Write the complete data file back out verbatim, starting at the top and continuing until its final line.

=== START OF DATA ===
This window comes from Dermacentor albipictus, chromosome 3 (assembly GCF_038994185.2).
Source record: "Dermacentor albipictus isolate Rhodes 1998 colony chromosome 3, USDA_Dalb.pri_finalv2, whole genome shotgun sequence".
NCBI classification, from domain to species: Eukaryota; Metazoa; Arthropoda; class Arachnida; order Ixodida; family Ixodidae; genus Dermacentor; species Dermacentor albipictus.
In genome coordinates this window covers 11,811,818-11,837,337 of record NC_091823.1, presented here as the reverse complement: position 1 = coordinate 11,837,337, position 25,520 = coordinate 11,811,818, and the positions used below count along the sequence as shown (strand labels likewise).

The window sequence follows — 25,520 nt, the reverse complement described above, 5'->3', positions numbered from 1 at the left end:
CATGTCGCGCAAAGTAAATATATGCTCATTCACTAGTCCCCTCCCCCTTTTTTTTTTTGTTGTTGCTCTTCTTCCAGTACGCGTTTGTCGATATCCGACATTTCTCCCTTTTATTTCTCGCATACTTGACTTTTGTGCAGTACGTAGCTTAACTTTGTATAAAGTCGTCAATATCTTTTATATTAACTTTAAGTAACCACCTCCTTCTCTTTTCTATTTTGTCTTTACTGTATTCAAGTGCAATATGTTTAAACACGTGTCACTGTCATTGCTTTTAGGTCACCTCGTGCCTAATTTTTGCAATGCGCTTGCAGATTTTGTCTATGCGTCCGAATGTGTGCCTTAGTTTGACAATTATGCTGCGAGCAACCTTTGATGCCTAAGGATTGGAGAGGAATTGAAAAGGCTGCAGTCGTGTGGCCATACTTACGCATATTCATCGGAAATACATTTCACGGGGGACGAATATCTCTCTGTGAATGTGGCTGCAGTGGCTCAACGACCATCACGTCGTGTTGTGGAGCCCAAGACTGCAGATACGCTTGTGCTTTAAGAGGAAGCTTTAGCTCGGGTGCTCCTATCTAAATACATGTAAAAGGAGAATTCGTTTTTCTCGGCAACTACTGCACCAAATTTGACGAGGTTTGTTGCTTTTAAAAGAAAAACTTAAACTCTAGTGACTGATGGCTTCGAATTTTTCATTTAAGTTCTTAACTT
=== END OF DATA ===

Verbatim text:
This window comes from Dermacentor albipictus, chromosome 3 (assembly GCF_038994185.2).
Source record: "Dermacentor albipictus isolate Rhodes 1998 colony chromosome 3, USDA_Dalb.pri_finalv2, whole genome shotgun sequence".
NCBI classification, from domain to species: Eukaryota; Metazoa; Arthropoda; class Arachnida; order Ixodida; family Ixodidae; genus Dermacentor; species Dermacentor albipictus.
In genome coordinates this window covers 11,811,818-11,837,337 of record NC_091823.1, presented here as the reverse complement: position 1 = coordinate 11,837,337, position 25,520 = coordinate 11,811,818, and the positions used below count along the sequence as shown (strand labels likewise).

The window sequence follows — 25,520 nt, the reverse complement described above, 5'->3', positions numbered from 1 at the left end:
CATGTCGCGCAAAGTAAATATATGCTCATTCACTAGTCCCCTCCCCCTTTTTTTTTTTGTTGTTGCTCTTCTTCCAGTACGCGTTTGTCGATATCCGACATTTCTCCCTTTTATTTCTCGCATACTTGACTTTTGTGCAGTACGTAGCTTAACTTTGTATAAAGTCGTCAATATCTTTTATATTAACTTTAAGTAACCACCTCCTTCTCTTTTCTATTTTGTCTTTACTGTATTCAAGTGCAATATGTTTAAACACGTGTCACTGTCATTGCTTTTAGGTCACCTCGTGCCTAATTTTTGCAATGCGCTTGCAGATTTTGTCTATGCGTCCGAATGTGTGCCTTAGTTTGACAATTATGCTGCGAGCAACCTTTGATGCCTAAGGATTGGAGAGGAATTGAAAAGGCTGCAGTCGTGTGGCCATACTTACGCATATTCATCGGAAATACATTTCACGGGGGACGAATATCTCTCTGTGAATGTGGCTGCAGTGGCTCAACGACCATCACGTCGTGTTGTGGAGCCCAAGACTGCAGATACGCTTGTGCTTTAAGAGGAAGCTTTAGCTCGGGTGCTCCTATCTAAATACATGTAAAAGGAGAATTCGTTTTTCTCGGCAACTACTGCACCAAATTTGACGAGGTTTGTTGCTTTTAAAAGAAAAACTTAAACTCTAGTGACTGATGGCTTCGAATTTTTCATTTAAGTTCTTAACTT